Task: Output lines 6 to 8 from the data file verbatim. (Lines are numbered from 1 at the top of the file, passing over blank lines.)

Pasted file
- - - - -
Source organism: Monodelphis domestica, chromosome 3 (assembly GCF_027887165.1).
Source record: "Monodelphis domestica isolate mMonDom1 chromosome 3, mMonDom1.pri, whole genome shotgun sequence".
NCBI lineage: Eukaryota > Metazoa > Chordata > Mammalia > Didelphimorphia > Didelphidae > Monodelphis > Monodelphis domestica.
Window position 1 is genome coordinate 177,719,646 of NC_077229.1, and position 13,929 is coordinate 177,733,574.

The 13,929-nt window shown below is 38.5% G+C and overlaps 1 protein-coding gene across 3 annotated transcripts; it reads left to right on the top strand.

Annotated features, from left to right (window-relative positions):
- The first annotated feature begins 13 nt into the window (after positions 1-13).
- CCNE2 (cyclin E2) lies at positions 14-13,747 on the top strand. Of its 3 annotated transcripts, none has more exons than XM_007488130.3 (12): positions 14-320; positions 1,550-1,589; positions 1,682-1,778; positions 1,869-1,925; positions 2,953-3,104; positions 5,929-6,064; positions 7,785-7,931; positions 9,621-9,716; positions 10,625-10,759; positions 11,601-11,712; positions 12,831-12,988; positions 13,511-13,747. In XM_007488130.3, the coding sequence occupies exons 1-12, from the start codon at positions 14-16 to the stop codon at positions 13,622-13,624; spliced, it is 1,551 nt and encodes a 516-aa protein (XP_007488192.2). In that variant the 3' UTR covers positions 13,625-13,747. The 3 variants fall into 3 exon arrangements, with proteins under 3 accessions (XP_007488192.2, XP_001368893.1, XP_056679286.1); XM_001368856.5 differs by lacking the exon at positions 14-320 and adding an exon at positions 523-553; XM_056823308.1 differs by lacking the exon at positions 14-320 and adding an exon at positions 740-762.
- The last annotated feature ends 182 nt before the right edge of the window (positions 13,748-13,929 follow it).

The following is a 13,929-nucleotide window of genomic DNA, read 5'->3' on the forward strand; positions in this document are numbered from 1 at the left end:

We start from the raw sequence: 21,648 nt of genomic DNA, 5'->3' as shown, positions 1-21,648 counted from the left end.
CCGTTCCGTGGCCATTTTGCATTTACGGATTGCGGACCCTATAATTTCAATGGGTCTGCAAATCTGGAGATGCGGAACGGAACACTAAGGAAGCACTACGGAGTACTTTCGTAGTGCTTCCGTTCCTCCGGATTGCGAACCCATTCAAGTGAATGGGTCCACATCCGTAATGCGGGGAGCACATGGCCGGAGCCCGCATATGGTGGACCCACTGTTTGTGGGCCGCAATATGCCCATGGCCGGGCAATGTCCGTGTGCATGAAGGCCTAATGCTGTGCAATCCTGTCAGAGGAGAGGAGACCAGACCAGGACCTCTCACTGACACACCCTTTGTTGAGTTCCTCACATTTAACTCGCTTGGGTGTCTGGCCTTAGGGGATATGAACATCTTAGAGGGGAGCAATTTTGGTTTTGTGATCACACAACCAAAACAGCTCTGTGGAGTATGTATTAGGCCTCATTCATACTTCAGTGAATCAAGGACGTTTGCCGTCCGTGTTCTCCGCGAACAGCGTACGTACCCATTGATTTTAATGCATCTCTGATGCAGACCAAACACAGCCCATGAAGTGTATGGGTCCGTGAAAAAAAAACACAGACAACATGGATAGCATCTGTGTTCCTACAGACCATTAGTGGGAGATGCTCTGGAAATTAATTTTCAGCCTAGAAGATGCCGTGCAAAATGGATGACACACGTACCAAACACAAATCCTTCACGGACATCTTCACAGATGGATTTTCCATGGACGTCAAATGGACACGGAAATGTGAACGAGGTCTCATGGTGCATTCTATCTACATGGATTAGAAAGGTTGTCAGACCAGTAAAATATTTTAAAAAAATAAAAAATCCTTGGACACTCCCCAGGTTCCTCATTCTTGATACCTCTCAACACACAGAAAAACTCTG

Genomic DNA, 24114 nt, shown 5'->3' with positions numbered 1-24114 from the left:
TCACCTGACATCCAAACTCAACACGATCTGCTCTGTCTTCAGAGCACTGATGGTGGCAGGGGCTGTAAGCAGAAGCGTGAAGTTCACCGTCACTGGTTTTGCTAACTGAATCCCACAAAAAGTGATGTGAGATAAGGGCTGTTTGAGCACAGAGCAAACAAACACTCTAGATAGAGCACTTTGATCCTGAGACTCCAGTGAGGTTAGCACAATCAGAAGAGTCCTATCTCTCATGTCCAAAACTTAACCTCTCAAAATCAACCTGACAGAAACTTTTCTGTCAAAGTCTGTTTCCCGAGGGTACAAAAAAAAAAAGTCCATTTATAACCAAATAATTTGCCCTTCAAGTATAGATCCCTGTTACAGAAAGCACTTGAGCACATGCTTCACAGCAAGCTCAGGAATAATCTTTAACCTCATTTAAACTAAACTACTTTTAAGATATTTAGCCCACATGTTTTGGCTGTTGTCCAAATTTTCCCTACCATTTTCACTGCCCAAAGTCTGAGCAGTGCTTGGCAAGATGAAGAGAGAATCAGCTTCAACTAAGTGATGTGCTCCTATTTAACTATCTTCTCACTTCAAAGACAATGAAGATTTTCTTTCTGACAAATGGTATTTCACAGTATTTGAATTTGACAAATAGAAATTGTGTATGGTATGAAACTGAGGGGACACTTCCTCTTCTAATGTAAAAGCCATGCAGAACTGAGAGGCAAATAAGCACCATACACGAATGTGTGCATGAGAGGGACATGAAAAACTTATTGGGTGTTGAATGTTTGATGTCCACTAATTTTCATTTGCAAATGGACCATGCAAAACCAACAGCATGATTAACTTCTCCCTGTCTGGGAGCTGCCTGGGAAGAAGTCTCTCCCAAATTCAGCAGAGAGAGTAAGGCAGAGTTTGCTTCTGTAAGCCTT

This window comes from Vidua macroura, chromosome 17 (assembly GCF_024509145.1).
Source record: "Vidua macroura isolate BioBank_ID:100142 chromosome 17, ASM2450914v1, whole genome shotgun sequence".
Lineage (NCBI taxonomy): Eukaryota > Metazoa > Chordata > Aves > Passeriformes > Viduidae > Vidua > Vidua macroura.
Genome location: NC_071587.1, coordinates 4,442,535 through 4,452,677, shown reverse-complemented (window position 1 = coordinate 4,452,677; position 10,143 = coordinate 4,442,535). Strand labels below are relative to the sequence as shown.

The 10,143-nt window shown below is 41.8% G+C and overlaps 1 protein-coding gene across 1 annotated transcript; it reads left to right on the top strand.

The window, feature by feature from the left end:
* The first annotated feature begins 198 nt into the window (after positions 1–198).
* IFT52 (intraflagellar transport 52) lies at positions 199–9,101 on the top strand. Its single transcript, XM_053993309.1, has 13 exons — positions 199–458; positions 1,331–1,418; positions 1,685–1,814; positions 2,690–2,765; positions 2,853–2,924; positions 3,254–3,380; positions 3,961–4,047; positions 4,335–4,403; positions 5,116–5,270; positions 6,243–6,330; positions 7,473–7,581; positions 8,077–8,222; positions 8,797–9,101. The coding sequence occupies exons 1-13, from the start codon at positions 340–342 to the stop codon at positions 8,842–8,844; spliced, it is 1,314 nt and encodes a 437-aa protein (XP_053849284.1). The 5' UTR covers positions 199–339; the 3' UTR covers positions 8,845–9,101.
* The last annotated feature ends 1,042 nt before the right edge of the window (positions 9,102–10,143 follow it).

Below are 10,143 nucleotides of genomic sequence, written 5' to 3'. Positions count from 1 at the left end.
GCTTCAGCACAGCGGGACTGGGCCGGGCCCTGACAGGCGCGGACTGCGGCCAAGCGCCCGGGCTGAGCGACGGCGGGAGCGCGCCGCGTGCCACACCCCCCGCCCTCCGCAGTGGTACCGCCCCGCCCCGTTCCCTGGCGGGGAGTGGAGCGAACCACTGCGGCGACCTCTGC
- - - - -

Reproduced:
Annotated features, from left to right (window-relative positions):
- The first annotated feature begins 13 nt into the window (after positions 1-13).
- CCNE2 (cyclin E2) lies at positions 14-13,747 on the top strand. Of its 3 annotated transcripts, none has more exons than XM_007488130.3 (12): positions 14-320; positions 1,550-1,589; positions 1,682-1,778; positions 1,869-1,925; positions 2,953-3,104; positions 5,929-6,064; positions 7,785-7,931; positions 9,621-9,716; positions 10,625-10,759; positions 11,601-11,712; positions 12,831-12,988; positions 13,511-13,747. In XM_007488130.3, the coding sequence occupies exons 1-12, from the start codon at positions 14-16 to the stop codon at positions 13,622-13,624; spliced, it is 1,551 nt and encodes a 516-aa protein (XP_007488192.2). In that variant the 3' UTR covers positions 13,625-13,747. The 3 variants fall into 3 exon arrangements, with proteins under 3 accessions (XP_007488192.2, XP_001368893.1, XP_056679286.1); XM_001368856.5 differs by lacking the exon at positions 14-320 and adding an exon at positions 523-553; XM_056823308.1 differs by lacking the exon at positions 14-320 and adding an exon at positions 740-762.